The same factors that produce perturbations in the left and right eye are equivalent for both eyes, assuming the underlying noise process is ergodic, which is highly probable for all normal eyes. We, therefore, combine the noise in the left and the right eye:
Using the equation in this form will allow us to measure the differential focal status of one individual over a period of months. This sequence of measurements will give us a continuing accounting of the eye's tracking accuracy, even though the average visual environment is changing. Measurement of noise by this technique is called a timeseries measurement of a stationary random process.
In order to demonstrate how the changing focal status of the left and right eye generates a third (differential) noise statistic, we programmed a FORTRAN random number generator to simulate the noise in the left and right eye. The program then calculates the differential measurement by subtracting the left eye's focal status from the right eye's focal status. The three noise measurements are plotted on a weekly basis. (See Figure 4)
Differential^{2} = Left^{2} + Right^{2}
( .213)^{2} = ( .151)^{2} + ( .151)^{2}
The individual noise values in the program that actually produced the differential noise statistic are:
Left = 0.124 diopters Right = 0.174 diopters
The average of these two numbers is 0.149 diopters RMS. Our estimate, calculated from the differential value, is .151 diopters RMS.
"In dealing with stationary random processes, it is usually assumed that Time Averages are equivalent to Ensemble Averages. This is the socalled ergodic hypothesis of statistical mechanics." (7)
Dr. Berger carried out the required ensemble differential measurement during the course of his normal eye examinations. Because we are interested in the noise level in the normal eye, patients with normal vision were chosen for the statistical sample.
Figure 4: A CONCEPTUAL NOISE MODEL FOR THE LEFT AND RIGHT EYE (USE CORRECTED GRAPH, SEE FIRST EDITION OF THIS BOOK) XXXXXXXXXXXXXXXXXXXXXXXXXXXXXXXXXXXXXXXXXXXXXXXXX FOCAL STATUS: LEFT EYE X RIGHT EYE LEFT RIGHT DIFF. DIOPTERS X DIOPTERS TIME EYE EYE (RL) +.5 +1 X .0 +.5 WEEK DIOP. DIOP. DIOP .........................X...................... 1 .50 .50 .00 L R 2 .34 .47 .13 L . R. 3 .42 .40 .02 L . R . 4 .50 .25 .25 L R . 5 .35 .21 .14 L . R . 6 .38 .12 .26 L . R . 7 .47 .12 .34 L. R . 8 .34 .12 .22 L . R . 9 .31 .37 .06 L . R . 10 .59 .41 .17 . L R . 11 .44 .43 .01 L. R. 12 .65 .45 .20 . L R. 13 .64 .49 .15 . L R 14 .55 .41 .14 .L R . 15 .45 .16 .29 L. R . 16 .48 .16 .32 L R . 17 .37 .11 .26 L . R . 18 .52 .19 .33 L R . 19 .58 .11 .47 . L R . 20 .54 .29 .26 .L R . 21 .70 .42 .28 . L R . 22 .64 .31 .34 . L R . 23 .67 .35 .32 . L R . 24 .69 .19 .49 . L R . 25 .67 .32 .35 . L R . 26 .61 .28 .33 . L R . 27 .64 .42 .22 . L R . 28 .43 .20 .23 L. R . 29 .36 .59 .23 L . . R 30 .49 .59 .10 L . R 31 .57 .70 .14 .L . R 32 .49 .70 .21 L . R 33 .64 .69 .04 . L . R 34 .69 .61 .08 . L . R 35 .61 .40 .21 . L R . 36 .55 .18 .37 .L R . 37 .65 .20 .45 . L R . 38 .65 .16 .49 . L R . 39 .70 .09 .61 . L R . ................................................. SUMMARY OF RMS RESULTS FROM THE ABOVE GRAPH LEFT = .124 DIOPTERS RIGHT = .174 DIOPT. DIFF. = .211 DIOPT. NOISE` RMS NOISE RMS NOISE RMS (NOT PLOTTED)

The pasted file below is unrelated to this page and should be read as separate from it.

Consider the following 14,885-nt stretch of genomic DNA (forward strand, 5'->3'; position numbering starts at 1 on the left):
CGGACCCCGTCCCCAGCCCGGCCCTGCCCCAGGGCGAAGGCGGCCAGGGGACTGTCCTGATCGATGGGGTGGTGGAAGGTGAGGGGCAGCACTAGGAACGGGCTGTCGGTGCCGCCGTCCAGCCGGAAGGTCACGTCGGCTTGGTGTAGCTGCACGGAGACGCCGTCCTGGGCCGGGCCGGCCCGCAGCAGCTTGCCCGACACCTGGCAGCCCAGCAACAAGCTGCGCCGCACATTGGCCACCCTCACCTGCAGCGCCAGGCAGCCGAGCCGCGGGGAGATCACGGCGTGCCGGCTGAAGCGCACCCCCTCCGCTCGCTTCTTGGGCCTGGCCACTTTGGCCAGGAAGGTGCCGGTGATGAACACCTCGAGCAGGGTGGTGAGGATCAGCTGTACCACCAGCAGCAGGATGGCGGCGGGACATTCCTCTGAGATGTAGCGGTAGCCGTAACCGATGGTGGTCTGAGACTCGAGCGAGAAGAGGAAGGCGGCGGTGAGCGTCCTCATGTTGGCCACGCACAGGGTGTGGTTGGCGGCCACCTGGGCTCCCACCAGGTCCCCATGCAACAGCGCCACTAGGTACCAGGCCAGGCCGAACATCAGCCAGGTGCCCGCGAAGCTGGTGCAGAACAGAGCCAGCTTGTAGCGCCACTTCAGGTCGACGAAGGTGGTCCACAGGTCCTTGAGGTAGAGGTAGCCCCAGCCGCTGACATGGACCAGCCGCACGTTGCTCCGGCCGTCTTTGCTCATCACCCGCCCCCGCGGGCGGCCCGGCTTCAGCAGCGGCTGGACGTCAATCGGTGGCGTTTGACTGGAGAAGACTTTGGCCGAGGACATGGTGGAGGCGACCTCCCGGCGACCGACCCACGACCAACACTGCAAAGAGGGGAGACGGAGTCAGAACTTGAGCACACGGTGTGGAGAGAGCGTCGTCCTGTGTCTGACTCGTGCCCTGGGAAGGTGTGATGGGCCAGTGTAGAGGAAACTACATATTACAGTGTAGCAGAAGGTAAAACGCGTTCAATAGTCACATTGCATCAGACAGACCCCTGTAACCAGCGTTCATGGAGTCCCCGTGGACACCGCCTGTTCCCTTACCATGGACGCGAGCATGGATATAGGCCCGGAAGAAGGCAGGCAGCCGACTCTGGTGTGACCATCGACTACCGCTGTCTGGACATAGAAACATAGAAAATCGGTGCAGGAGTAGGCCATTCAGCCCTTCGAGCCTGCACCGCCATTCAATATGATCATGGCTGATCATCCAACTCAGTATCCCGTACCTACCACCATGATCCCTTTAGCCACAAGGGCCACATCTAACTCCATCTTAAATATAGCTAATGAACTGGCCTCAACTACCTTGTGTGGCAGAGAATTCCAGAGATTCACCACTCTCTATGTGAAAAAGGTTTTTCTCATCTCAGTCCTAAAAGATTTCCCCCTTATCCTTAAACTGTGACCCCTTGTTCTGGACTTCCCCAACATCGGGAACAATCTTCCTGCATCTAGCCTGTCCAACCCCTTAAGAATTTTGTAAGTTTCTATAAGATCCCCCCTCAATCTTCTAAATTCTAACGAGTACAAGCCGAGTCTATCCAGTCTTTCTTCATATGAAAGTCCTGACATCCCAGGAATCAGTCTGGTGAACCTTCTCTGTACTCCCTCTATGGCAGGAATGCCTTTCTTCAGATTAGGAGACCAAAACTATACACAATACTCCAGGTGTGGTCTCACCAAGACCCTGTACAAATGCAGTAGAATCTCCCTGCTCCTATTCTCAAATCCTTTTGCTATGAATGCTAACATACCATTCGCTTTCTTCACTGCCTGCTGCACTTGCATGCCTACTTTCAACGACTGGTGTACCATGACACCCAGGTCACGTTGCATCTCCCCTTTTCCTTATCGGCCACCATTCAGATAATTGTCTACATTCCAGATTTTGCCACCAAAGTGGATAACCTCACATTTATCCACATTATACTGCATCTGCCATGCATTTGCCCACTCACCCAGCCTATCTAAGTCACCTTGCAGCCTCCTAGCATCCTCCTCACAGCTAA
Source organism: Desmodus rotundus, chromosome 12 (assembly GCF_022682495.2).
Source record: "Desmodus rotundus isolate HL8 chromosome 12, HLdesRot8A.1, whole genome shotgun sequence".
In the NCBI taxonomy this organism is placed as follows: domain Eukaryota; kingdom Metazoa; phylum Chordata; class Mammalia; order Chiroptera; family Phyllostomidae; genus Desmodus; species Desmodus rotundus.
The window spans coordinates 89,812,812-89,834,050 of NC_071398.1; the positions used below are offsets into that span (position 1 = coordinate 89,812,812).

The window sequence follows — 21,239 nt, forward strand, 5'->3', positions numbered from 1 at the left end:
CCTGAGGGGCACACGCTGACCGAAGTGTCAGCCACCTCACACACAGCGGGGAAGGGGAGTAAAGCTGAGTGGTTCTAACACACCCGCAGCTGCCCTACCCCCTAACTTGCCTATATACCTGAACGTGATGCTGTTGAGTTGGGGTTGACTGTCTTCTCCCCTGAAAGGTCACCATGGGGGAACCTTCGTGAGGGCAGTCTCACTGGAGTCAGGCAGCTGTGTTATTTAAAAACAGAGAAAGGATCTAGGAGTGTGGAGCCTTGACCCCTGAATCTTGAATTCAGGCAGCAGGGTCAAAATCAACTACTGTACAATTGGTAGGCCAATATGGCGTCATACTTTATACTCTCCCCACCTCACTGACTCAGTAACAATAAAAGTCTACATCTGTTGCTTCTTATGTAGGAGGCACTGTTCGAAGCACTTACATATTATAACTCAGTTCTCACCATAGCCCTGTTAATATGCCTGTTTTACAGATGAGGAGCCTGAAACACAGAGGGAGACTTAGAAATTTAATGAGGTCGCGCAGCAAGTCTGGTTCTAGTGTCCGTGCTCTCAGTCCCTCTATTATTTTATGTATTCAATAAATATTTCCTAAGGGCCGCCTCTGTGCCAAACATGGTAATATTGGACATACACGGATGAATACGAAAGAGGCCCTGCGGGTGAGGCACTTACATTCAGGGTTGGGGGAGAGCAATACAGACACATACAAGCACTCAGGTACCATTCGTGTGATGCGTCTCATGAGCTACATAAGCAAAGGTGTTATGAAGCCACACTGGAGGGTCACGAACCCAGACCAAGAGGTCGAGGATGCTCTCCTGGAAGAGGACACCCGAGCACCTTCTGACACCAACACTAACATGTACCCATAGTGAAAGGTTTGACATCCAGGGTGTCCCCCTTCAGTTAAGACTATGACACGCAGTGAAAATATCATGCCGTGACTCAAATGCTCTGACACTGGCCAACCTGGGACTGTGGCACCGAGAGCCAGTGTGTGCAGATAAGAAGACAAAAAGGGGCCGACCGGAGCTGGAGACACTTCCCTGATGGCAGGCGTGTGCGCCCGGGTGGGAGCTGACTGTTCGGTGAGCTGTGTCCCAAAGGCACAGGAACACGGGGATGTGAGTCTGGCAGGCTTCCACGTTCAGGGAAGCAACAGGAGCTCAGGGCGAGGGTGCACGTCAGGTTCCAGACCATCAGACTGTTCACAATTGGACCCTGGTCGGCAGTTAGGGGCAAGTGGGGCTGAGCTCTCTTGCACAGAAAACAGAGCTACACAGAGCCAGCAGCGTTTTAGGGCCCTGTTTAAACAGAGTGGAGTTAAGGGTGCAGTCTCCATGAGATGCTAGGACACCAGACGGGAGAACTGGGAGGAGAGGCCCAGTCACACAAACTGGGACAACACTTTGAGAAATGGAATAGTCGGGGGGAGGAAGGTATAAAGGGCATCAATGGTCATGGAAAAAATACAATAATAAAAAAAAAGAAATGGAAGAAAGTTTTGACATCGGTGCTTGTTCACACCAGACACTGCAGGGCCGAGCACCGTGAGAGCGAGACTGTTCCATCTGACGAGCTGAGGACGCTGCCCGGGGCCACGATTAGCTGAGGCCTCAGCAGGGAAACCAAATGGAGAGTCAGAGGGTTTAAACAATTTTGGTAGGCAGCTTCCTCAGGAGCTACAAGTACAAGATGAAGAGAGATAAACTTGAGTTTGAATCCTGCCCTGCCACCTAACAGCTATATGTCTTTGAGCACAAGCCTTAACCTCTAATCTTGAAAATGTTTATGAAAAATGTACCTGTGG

The following focal states (Table 1, below) shows the focal status of individuals, selected at random, from the age of 5 to 25. The RMS value is calculated from the differential measurement.